perhaps eliminated, but in this case it should have been done years ago and gradually.
I don't agree with cuts in what you were promised for years AFTER you retire, or the immediate months before.
Any changes in pensions payouts should be decided and announced years before they affect anyone. And definitely not after you retire basing your decision on what you were promised as a part of your job compensation. While most of them may not be able to, if the city is going to cut a pension they retired under, they should be offered their jobs back. How is the city going to pay for that?
Once again, it's not facing the facts of the future that is the problem. No one had the will to say a decade ago we're going to cut pensions over the next few years or raise taxes now. Why, because it's political suicide because those same taxpayers that you mention paying the bill don't want to hear the truth either.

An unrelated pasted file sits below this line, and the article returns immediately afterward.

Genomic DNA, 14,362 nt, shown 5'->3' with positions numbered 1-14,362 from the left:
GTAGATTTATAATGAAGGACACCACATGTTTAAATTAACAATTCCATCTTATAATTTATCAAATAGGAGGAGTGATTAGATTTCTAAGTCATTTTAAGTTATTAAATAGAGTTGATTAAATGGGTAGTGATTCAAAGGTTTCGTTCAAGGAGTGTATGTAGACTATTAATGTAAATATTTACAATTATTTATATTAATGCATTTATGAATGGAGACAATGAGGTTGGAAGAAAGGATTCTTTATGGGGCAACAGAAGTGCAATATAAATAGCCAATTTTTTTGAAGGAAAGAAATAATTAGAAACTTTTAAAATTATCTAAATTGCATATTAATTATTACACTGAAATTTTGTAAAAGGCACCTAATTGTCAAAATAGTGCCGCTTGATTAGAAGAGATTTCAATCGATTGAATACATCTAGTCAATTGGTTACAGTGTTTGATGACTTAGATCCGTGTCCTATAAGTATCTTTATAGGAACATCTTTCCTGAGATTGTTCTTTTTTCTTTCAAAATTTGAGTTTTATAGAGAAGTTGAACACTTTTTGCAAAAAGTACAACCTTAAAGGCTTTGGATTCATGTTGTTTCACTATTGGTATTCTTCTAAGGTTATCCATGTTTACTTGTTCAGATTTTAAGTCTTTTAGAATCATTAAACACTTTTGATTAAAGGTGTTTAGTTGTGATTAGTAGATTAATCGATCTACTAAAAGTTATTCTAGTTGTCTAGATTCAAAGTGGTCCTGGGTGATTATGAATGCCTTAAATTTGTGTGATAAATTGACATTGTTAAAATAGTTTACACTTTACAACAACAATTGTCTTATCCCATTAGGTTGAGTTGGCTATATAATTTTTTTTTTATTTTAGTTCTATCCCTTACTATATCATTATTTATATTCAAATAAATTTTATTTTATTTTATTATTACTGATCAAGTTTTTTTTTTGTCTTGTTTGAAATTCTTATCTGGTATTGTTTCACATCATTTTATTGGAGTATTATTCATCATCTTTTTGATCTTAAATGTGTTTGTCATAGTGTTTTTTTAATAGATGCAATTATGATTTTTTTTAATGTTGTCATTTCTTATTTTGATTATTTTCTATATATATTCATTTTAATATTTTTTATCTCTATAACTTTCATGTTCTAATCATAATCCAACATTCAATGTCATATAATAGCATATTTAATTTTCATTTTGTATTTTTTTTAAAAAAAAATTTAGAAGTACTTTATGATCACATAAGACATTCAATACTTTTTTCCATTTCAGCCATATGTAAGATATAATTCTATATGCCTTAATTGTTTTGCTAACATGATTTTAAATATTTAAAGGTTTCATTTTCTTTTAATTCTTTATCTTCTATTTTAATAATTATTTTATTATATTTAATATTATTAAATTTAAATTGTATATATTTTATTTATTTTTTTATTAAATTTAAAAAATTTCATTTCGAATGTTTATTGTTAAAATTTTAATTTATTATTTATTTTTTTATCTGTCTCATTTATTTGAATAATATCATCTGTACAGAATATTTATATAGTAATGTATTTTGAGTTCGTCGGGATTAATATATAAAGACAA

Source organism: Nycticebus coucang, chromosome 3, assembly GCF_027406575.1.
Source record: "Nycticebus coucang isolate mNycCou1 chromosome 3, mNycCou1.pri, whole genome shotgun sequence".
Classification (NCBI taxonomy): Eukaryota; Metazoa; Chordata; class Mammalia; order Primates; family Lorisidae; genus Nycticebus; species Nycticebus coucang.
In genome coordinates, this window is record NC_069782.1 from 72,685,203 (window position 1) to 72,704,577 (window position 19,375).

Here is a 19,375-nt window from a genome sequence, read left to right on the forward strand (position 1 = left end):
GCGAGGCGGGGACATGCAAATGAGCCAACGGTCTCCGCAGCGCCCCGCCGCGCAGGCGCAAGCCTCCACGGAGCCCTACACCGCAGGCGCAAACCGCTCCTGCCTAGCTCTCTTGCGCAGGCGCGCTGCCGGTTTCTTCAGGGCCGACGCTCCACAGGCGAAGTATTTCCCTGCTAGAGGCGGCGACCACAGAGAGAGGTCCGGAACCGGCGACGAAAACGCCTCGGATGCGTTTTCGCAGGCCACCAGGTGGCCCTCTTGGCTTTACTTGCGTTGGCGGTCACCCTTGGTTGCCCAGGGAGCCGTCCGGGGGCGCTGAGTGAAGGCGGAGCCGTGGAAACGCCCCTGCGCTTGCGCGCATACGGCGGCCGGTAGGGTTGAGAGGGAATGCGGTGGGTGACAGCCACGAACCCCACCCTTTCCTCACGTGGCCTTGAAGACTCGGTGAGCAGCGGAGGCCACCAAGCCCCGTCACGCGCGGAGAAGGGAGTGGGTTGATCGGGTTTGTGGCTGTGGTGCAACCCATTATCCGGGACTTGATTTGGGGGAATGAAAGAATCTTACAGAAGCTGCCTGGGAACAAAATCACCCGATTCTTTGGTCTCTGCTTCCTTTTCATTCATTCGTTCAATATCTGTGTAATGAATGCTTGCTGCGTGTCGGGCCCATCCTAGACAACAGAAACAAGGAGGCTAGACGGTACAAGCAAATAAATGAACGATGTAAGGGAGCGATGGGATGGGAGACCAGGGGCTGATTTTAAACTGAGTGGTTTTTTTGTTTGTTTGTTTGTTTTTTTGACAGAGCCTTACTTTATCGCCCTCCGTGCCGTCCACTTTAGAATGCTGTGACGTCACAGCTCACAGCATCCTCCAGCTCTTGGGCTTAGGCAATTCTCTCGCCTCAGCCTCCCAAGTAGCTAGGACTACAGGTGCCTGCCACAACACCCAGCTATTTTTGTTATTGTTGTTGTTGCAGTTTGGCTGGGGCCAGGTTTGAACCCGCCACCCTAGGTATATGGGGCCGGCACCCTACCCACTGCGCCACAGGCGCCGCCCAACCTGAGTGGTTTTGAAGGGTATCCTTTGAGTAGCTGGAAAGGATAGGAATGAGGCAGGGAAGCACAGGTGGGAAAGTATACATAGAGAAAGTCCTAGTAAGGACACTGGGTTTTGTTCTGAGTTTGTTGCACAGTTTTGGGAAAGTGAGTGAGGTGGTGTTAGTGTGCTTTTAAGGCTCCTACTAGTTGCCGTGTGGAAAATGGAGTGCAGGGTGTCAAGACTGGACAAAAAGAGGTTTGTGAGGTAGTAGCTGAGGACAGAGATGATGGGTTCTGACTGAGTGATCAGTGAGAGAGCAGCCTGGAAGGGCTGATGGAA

Sad for those who lose out, but reality bites. Those on the public dole must remember that in the end it's always the people aka taxpayers who must pick up the bill, or cut the cost. I'm all for the concept that if you don't have the money, you don't spend the money.
PRICHARD, Ala. - This struggling small city on the outskirts of Mobile was warned for years that if it did nothing, its pension fund would run out of money by 2009. Right on schedule, its fund ran dry.
Then Prichard did something that pension experts say they have never seen before: it stopped sending monthly pension checks to its 150 retired workers, breaking a state law requiring it to pay its promised retirement benefits in full.
The situation in Prichard is extremely unusual - the city has sought bankruptcy protection twice - but it proves that the unthinkable can, in fact, sometimes happen. And it stands as a warning to cities like Philadelphia and states like Illinois, whose pension funds are under great strain: if nothing changes, the money eventually does run out, and when that happens, misery and turmoil follow.
It is not just the pensioners who suffer when a pension fund runs dry. If a city tried to follow the law and pay its pensioners with money from its annual operating budget, it would probably have to adopt large tax increases, or make huge service cuts, to come up with the money. (more...)